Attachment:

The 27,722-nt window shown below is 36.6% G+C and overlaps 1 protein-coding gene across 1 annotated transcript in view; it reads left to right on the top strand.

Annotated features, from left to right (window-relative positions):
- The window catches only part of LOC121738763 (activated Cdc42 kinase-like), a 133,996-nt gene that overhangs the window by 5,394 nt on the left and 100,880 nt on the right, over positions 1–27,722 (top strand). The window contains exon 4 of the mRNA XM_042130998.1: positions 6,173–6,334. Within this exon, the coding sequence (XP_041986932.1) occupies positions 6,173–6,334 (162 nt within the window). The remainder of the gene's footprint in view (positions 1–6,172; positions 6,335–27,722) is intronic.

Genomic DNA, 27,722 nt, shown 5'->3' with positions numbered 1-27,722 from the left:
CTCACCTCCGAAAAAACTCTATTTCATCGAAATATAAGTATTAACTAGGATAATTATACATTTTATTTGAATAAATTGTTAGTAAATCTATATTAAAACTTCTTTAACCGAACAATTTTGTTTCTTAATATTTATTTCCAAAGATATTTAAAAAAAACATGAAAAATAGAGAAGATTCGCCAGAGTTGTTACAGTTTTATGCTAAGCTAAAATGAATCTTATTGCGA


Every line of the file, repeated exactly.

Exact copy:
The 27,722-nt window shown below is 36.6% G+C and overlaps 1 protein-coding gene across 1 annotated transcript in view; it reads left to right on the top strand.

Annotated features, from left to right (window-relative positions):
- The window catches only part of LOC121738763 (activated Cdc42 kinase-like), a 133,996-nt gene that overhangs the window by 5,394 nt on the left and 100,880 nt on the right, over positions 1–27,722 (top strand). The window contains exon 4 of the mRNA XM_042130998.1: positions 6,173–6,334. Within this exon, the coding sequence (XP_041986932.1) occupies positions 6,173–6,334 (162 nt within the window). The remainder of the gene's footprint in view (positions 1–6,172; positions 6,335–27,722) is intronic.

Genomic DNA, 27,722 nt, shown 5'->3' with positions numbered 1-27,722 from the left:
CTCACCTCCGAAAAAACTCTATTTCATCGAAATATAAGTATTAACTAGGATAATTATACATTTTATTTGAATAAATTGTTAGTAAATCTATATTAAAACTTCTTTAACCGAACAATTTTGTTTCTTAATATTTATTTCCAAAGATATTTAAAAAAAACATGAAAAATAGAGAAGATTCGCCAGAGTTGTTACAGTTTTATGCTAAGCTAAAATGAATCTTATTGCGA